[IAEP] inquiry on constructionism advantages

Ian Thomson IanT at spc.int
Mon Sep 28 20:56:29 EDT 2009

Hi Yam,

Firstly, I am not an educationalist or even a "constructionalist"

But I suspect that if the goal is to get better scores on standard
tests, the best way to achieve that is to teach to pass the test (which
is what a lot of education systems are set up to do)
If however, you want to teach skills that are valued by society and
industry (ie you can add value to the modern world), then what you are
measuring needs to be reconsidered.

I am sure there is research out there to support constructionalism as a
pedagogy suitable for today's Knowledge Society needs, but you will
probably also find research saying it isn't because they are measuring
the wrong things.

Sorry I didn't answer the question, but it is important to ask the right
question as well.

Ian Thomson
RICS and OLPC Coordinator
Phone +687 26 01 44 

-----Original Message-----
From: iaep-bounces at lists.sugarlabs.org
[mailto:iaep-bounces at lists.sugarlabs.org] On Behalf Of Yamandu Ploskonka
Sent: Tuesday, September 29, 2009 3:52 AM
To: iaep
Subject: [IAEP] inquiry on constructionism advantages

I have received an inquiry on implementing constructionism from a high 
official in the Bolivian government.

Since my opinion may be biased :-), I request you help us with clear, 
simple and please objective answers (no vapor-stuff), if at all possible

1) How do constructionist pupils do on standardized tests, such as 
University entrance exams.  (please inform about other demographic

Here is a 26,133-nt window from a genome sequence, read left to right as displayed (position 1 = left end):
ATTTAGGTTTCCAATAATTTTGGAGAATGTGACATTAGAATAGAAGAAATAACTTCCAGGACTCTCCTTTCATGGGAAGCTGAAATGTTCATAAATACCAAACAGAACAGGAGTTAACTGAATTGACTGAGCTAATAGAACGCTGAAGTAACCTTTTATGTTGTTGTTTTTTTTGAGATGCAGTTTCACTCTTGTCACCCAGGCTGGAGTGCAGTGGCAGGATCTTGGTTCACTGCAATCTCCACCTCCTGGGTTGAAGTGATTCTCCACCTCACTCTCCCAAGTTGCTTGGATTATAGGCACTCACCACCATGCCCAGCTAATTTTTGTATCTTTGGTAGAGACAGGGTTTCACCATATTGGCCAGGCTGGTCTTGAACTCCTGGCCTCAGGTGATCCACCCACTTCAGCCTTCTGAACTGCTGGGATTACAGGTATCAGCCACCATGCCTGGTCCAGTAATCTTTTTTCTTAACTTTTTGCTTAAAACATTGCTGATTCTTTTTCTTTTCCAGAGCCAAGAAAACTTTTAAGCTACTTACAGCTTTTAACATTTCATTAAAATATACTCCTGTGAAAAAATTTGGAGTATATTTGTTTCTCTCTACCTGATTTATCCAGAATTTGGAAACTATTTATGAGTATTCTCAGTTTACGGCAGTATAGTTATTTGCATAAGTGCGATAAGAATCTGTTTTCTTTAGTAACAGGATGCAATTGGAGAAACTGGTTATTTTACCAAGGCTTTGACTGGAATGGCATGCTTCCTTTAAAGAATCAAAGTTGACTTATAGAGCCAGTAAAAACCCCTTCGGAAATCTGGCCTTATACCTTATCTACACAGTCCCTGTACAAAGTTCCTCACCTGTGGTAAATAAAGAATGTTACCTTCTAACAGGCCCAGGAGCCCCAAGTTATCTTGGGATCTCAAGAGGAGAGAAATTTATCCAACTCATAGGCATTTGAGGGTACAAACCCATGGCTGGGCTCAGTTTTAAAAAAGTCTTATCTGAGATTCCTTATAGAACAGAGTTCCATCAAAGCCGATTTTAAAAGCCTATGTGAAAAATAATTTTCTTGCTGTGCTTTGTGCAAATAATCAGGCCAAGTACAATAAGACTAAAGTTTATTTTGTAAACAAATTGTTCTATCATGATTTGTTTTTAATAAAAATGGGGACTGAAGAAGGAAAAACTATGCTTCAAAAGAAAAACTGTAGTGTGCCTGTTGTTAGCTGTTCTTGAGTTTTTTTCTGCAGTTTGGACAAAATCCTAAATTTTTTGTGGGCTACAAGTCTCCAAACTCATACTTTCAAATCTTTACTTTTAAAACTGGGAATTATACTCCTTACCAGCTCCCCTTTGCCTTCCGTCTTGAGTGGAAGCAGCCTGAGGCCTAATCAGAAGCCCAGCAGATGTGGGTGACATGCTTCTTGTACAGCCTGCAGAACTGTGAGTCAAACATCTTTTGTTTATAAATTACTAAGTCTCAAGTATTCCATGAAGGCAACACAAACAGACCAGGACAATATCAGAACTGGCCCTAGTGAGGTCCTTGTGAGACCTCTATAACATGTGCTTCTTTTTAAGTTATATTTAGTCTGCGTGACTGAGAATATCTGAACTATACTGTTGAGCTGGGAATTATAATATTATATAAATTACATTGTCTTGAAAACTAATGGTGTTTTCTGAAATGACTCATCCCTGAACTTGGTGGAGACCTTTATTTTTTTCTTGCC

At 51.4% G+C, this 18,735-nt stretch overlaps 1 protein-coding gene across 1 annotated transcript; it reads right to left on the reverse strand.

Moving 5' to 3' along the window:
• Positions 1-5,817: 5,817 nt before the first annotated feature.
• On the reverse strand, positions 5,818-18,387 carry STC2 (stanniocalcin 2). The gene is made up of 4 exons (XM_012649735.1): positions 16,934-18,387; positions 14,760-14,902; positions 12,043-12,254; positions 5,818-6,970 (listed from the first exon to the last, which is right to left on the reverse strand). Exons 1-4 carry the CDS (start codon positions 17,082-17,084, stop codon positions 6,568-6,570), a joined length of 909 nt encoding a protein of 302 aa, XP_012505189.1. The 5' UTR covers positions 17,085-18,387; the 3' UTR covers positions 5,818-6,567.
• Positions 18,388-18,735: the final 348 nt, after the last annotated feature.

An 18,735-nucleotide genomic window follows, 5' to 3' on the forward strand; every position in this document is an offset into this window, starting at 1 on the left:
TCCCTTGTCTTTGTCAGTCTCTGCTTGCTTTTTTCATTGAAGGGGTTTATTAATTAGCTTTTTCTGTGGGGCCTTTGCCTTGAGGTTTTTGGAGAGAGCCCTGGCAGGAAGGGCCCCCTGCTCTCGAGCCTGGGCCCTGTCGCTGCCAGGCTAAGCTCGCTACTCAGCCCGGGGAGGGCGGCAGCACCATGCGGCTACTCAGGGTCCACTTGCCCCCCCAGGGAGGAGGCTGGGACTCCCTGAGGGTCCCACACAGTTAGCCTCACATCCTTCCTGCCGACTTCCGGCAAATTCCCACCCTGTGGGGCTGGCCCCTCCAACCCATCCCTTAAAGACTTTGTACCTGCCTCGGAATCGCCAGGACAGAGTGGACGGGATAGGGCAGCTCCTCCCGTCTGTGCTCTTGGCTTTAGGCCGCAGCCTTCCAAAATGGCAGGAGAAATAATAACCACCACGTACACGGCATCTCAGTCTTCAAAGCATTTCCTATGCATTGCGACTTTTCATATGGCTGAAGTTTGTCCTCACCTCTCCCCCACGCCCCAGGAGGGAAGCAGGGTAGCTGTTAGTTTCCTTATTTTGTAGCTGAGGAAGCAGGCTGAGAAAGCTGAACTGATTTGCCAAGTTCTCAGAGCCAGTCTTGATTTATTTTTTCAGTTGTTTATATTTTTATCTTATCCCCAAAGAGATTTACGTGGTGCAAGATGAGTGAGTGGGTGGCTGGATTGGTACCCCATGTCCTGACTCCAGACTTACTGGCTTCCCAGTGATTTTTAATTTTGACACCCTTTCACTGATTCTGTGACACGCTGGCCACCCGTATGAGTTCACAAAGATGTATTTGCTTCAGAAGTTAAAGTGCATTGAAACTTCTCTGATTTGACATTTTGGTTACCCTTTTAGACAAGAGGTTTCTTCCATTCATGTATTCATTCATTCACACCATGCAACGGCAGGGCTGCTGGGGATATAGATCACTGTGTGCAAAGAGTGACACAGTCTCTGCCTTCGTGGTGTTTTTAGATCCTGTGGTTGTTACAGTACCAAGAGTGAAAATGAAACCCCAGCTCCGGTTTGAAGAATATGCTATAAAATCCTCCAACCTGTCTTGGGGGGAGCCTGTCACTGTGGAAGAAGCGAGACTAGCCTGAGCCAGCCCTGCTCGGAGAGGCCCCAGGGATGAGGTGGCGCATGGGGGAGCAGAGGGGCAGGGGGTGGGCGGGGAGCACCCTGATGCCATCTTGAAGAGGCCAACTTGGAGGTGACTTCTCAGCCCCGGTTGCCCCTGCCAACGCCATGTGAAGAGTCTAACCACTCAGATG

situations besides children of highly trained scholars - most Bolivian 
kids do not fit THAT bracket, alas)

2) How do they do with usual classroom tests, especially in the 
Core question is, are alumni of constructionism better, or at least 
competitive there?  What evidence do we have to prove this?

3) Is there any evidence (objective, unbiased) as to the impact of 
constructionism in education?  The big maybe here is further impact on 
development, yes ? (I may be mistaken here, please correct)

4) any other solid, statistically valid data supporting constructionism

Please avoid treatises - I will be presenting this this week, and if 
anyone would volunteer, it may be possible to put you directly in touch 
with this official and/or his staff.  It is, or should be widely known 
that I see the current conctructionist stance within OLPC and Sugar as a

misguided, feel-good attempt that is bound to do more harm to most kids 
than good compared to what could be achieved with a solid 
curricular-content approach, but I honestly would be happier I were 
mistaken, if determined by solid evidence.
I looooove constructionism, it just doesn't seem to me to be what kids 
need, and all in all, I wish it worked, but I cannot prove it does for 
most kids. I am certain, but cannot prove either, that it does work 
within classrooms with highly trained teachers, or for gifted kids, or 
when there is a lot of educated support from home, in any case not a 
basis to adopt it for a country like Bolivia.

IAEP -- It's An Education Project (not a laptop project!)
IAEP at lists.sugarlabs.org

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